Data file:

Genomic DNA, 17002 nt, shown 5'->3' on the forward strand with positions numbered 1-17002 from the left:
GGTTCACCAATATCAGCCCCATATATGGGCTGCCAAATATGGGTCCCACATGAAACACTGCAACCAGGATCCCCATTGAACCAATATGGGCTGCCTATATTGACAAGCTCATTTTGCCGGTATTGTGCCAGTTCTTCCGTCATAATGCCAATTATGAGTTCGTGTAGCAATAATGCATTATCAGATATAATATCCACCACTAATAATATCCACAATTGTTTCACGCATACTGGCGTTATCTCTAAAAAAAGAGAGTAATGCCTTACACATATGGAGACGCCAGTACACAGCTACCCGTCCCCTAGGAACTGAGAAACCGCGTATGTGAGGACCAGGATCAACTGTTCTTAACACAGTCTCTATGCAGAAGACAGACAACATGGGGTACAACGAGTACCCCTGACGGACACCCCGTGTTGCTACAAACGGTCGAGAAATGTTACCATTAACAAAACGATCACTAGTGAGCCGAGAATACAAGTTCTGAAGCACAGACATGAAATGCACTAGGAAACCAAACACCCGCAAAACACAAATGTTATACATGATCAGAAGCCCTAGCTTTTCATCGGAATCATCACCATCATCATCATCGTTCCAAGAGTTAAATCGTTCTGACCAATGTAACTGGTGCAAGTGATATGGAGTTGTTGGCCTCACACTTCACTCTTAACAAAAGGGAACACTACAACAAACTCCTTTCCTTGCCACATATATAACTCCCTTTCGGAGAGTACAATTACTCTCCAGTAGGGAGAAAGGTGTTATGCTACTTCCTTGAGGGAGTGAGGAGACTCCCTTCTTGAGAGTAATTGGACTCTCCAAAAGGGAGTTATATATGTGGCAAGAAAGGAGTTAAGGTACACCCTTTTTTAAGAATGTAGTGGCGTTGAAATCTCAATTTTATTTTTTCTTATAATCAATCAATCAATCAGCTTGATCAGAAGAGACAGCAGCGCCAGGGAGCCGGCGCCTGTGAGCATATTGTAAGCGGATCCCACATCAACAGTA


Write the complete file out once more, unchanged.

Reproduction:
Genomic DNA, 17002 nt, shown 5'->3' on the forward strand with positions numbered 1-17002 from the left:
GGTTCACCAATATCAGCCCCATATATGGGCTGCCAAATATGGGTCCCACATGAAACACTGCAACCAGGATCCCCATTGAACCAATATGGGCTGCCTATATTGACAAGCTCATTTTGCCGGTATTGTGCCAGTTCTTCCGTCATAATGCCAATTATGAGTTCGTGTAGCAATAATGCATTATCAGATATAATATCCACCACTAATAATATCCACAATTGTTTCACGCATACTGGCGTTATCTCTAAAAAAAGAGAGTAATGCCTTACACATATGGAGACGCCAGTACACAGCTACCCGTCCCCTAGGAACTGAGAAACCGCGTATGTGAGGACCAGGATCAACTGTTCTTAACACAGTCTCTATGCAGAAGACAGACAACATGGGGTACAACGAGTACCCCTGACGGACACCCCGTGTTGCTACAAACGGTCGAGAAATGTTACCATTAACAAAACGATCACTAGTGAGCCGAGAATACAAGTTCTGAAGCACAGACATGAAATGCACTAGGAAACCAAACACCCGCAAAACACAAATGTTATACATGATCAGAAGCCCTAGCTTTTCATCGGAATCATCACCATCATCATCATCGTTCCAAGAGTTAAATCGTTCTGACCAATGTAACTGGTGCAAGTGATATGGAGTTGTTGGCCTCACACTTCACTCTTAACAAAAGGGAACACTACAACAAACTCCTTTCCTTGCCACATATATAACTCCCTTTCGGAGAGTACAATTACTCTCCAGTAGGGAGAAAGGTGTTATGCTACTTCCTTGAGGGAGTGAGGAGACTCCCTTCTTGAGAGTAATTGGACTCTCCAAAAGGGAGTTATATATGTGGCAAGAAAGGAGTTAAGGTACACCCTTTTTTAAGAATGTAGTGGCGTTGAAATCTCAATTTTATTTTTTCTTATAATCAATCAATCAATCAGCTTGATCAGAAGAGACAGCAGCGCCAGGGAGCCGGCGCCTGTGAGCATATTGTAAGCGGATCCCACATCAACAGTA